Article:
There are broadly two types of people, those who preference thinking and those who preference feeling and this shows up in the way they make decisions, the language they use and how they value and process information. Do they ‘find the facts’ or ‘take soundings’ when faced with a decision? Are they data or people led?
So how do you start?
Well the first step is to understand what your preference is. Are you a person who prefers to use logic and reason or someone who uses feelings and values to take a decision? If you are not sure, imagine you had to decide between two competing and attractive job offers. Do you look to the measurable metrics to guide you - the salary level, job title or the size of the benefits package, or are you interested in the cultural fit, what the new boss will be like and well, whether it just feels right or not? Neither is right or wrong, it is just what you prefer, your default setting.
Listen to Language
If you listen to the way people talk you can pick up quickly what their preference is. People who preference thinking will have multiple words to describe their thinking process, they will say, they are ‘evaluating’, ‘deliberating’, ‘analysing’, ‘reviewing’, ‘considering’ and so on but ask them how they are feeling and generally they will be ‘happy’, ‘sad’ or most often just ‘fine’.
By contrast, people who preference feelings will have multiple words for emotions; they will rarely just be happy but likely to be ‘elated’, ‘over the moon’, ‘excited’ or ‘overjoyed’. But typically have a limited vocabulary to describe their thought process, using ‘thinking’ or ‘considering’ as their preferred
Build a Bridge
Once you have understood where you are on the thinking/feeling spectrum, it is easy to identify the next step you can take to build a bridge, connect, and engage. But a word to the wise, this must be done in a meaningful and authentic way. It is not something you can fake.
It helps to have a practical example, so let us use my client, who we will call Michael, who prefers logic, reason and objective facts. Having risen through the ranks to achieve the position of Chief Engineer, Michael found himself doing less engineering and more people management and stakeholder engagement, which took him out of his comfort zone. People were, as people are, unpredictable, and this caused him stress. Added to this his boss, the CEO, was starting to question if Michael had what it takes to deliver in a leadership role, so there was a clear imperative for change.
When making a change its best to start at the micro level, fix this, then amplify the success. Therefore, we started by looking at Michael’s engagement with one particular member of his team, who he described as ‘needy’. This took up a lot of his time, and frustrated him, as she seemed to want to discuss endlessly and go over matters that had in his mind, been resolved.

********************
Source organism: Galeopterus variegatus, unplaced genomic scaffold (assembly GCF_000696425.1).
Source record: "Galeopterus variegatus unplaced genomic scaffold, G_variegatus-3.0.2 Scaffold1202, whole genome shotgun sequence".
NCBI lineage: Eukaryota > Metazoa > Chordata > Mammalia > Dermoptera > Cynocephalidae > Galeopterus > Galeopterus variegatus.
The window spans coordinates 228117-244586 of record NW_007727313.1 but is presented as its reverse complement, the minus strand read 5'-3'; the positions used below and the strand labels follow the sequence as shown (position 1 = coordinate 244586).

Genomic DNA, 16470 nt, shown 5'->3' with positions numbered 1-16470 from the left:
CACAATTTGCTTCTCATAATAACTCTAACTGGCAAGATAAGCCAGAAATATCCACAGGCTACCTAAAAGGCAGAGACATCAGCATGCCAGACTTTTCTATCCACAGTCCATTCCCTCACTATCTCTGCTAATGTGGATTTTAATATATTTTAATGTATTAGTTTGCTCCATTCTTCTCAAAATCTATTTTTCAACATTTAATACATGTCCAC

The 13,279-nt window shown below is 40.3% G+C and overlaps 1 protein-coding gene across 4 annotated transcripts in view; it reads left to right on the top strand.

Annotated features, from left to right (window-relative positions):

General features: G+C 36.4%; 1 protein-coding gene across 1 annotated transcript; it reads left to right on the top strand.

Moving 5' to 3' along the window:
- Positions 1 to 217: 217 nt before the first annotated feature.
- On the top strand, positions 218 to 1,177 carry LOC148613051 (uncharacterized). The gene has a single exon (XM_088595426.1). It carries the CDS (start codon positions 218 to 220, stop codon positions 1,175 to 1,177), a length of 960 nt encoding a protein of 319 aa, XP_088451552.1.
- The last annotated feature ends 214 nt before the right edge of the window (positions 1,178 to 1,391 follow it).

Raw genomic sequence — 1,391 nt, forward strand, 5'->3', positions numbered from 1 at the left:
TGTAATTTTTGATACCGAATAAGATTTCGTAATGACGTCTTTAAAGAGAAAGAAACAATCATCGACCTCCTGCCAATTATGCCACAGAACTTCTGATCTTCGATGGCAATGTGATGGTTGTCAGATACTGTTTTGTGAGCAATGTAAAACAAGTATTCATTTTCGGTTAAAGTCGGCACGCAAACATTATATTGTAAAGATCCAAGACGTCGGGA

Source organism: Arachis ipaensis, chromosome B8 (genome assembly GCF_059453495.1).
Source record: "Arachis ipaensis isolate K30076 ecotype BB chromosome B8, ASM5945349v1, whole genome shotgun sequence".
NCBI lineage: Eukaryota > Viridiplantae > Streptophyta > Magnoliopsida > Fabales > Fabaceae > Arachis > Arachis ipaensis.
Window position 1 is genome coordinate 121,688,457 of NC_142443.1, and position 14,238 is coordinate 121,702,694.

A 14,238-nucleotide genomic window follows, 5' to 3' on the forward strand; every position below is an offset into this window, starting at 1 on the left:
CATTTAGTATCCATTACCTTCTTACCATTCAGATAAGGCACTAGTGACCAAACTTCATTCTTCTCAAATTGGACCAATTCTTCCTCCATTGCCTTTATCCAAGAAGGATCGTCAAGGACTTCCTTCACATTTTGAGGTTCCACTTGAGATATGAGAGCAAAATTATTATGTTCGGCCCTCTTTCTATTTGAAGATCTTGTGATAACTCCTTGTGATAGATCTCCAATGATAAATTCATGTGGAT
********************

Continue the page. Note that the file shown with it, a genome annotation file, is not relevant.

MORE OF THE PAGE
With my coaching support, Michael decided to try to build a bridge with this member of his team at the emotional level, to move from a position of ‘objectivity’ and ‘detachment’ towards a more ‘thoughtful’ and ‘concerned’ outlook, to start to engage. Although challenging and out of his comfort zone Michael was able to adapt his style and his language to build a bridge and uncover an unmet emotional need of reassurance that was driving the perceived ‘needy’ behaviour.
Since the member of staff was both competent and effective, Michael was able to provide her with reassurance, which met the emotional need and eliminated the unwanted behaviour. The member of staff felt valued and motivated, and Michael was able to eliminate his frustration. Meetings were shorter and more productive but more importantly he was able to feel the positive power his leadership could have on others.
Practice to Perfect
So select a professional relationship or a task you need to undertake that requires a level of emotional engagement beyond which you are comfortable with. Perhaps there is a member of your team, or an important stakeholder you are struggling to connect with, but need to get on side.
Having selected your target, identify a situation where you can safely test out a more engaged and empathetic approach. If you are science minded, like my client, think of it as an experiment, in which you are going to change one variable (your behaviour) and observe the results to evaluate the effect. Can you move yourself a notch or two along the spectrum towards the feeling side, to show empathy, understand how others feel, or perhaps sympathy and try to feel a greater level of emotion for others’ circumstances?
If you notice a positive effect for yourself and the person you wish to engage, can you amplify this and do it some more?
What I love about working with my executive clients on emotional intelligence, is what often starts out as ‘scepticism’ or sometimes even ‘derision’, quickly snowballs into realisation that far from being soft, this area offers one of the greatest opportunities for leaders to find a previously hidden and powerful dimension to their leadership.
I hope that this article sparked an interest in finding out more about developing your emotional intelligence. Sign up to the LE4DER blog for more articles like this or email me at hannah@LE4DER.com to set up a private 1-2-1 chat on building your emotional intelligence.e to edit.